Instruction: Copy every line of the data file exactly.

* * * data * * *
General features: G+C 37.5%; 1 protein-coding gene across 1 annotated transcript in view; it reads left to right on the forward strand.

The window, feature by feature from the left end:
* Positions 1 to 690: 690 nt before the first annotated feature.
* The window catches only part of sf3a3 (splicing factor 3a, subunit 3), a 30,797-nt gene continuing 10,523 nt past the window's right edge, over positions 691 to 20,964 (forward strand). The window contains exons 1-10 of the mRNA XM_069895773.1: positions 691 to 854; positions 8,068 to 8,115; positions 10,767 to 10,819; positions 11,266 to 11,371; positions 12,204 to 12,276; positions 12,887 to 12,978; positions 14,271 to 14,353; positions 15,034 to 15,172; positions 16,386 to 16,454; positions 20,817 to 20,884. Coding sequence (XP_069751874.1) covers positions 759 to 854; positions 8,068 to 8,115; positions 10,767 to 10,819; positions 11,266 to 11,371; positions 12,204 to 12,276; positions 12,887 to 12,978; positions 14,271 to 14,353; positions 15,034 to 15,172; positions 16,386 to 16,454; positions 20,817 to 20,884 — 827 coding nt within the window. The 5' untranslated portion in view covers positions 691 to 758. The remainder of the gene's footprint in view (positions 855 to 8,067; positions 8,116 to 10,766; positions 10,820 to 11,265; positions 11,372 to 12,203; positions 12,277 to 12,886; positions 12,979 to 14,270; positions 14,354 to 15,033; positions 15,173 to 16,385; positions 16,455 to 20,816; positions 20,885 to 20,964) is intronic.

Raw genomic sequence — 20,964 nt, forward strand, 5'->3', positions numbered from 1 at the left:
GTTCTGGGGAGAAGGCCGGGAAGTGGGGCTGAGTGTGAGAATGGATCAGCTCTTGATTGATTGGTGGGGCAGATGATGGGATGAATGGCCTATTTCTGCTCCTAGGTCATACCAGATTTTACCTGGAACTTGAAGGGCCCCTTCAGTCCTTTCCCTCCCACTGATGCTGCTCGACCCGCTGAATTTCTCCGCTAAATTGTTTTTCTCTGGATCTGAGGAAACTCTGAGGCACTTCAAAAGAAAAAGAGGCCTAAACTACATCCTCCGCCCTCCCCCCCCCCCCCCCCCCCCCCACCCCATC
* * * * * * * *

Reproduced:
General features: G+C 37.5%; 1 protein-coding gene across 1 annotated transcript in view; it reads left to right on the forward strand.

The window, feature by feature from the left end:
* Positions 1 to 690: 690 nt before the first annotated feature.
* The window catches only part of sf3a3 (splicing factor 3a, subunit 3), a 30,797-nt gene continuing 10,523 nt past the window's right edge, over positions 691 to 20,964 (forward strand). The window contains exons 1-10 of the mRNA XM_069895773.1: positions 691 to 854; positions 8,068 to 8,115; positions 10,767 to 10,819; positions 11,266 to 11,371; positions 12,204 to 12,276; positions 12,887 to 12,978; positions 14,271 to 14,353; positions 15,034 to 15,172; positions 16,386 to 16,454; positions 20,817 to 20,884. Coding sequence (XP_069751874.1) covers positions 759 to 854; positions 8,068 to 8,115; positions 10,767 to 10,819; positions 11,266 to 11,371; positions 12,204 to 12,276; positions 12,887 to 12,978; positions 14,271 to 14,353; positions 15,034 to 15,172; positions 16,386 to 16,454; positions 20,817 to 20,884 — 827 coding nt within the window. The 5' untranslated portion in view covers positions 691 to 758. The remainder of the gene's footprint in view (positions 855 to 8,067; positions 8,116 to 10,766; positions 10,820 to 11,265; positions 11,372 to 12,203; positions 12,277 to 12,886; positions 12,979 to 14,270; positions 14,354 to 15,033; positions 15,173 to 16,385; positions 16,455 to 20,816; positions 20,885 to 20,964) is intronic.

Raw genomic sequence — 20,964 nt, forward strand, 5'->3', positions numbered from 1 at the left:
GTTCTGGGGAGAAGGCCGGGAAGTGGGGCTGAGTGTGAGAATGGATCAGCTCTTGATTGATTGGTGGGGCAGATGATGGGATGAATGGCCTATTTCTGCTCCTAGGTCATACCAGATTTTACCTGGAACTTGAAGGGCCCCTTCAGTCCTTTCCCTCCCACTGATGCTGCTCGACCCGCTGAATTTCTCCGCTAAATTGTTTTTCTCTGGATCTGAGGAAACTCTGAGGCACTTCAAAAGAAAAAGAGGCCTAAACTACATCCTCCGCCCTCCCCCCCCCCCCCCCCCCCCCCACCCCATC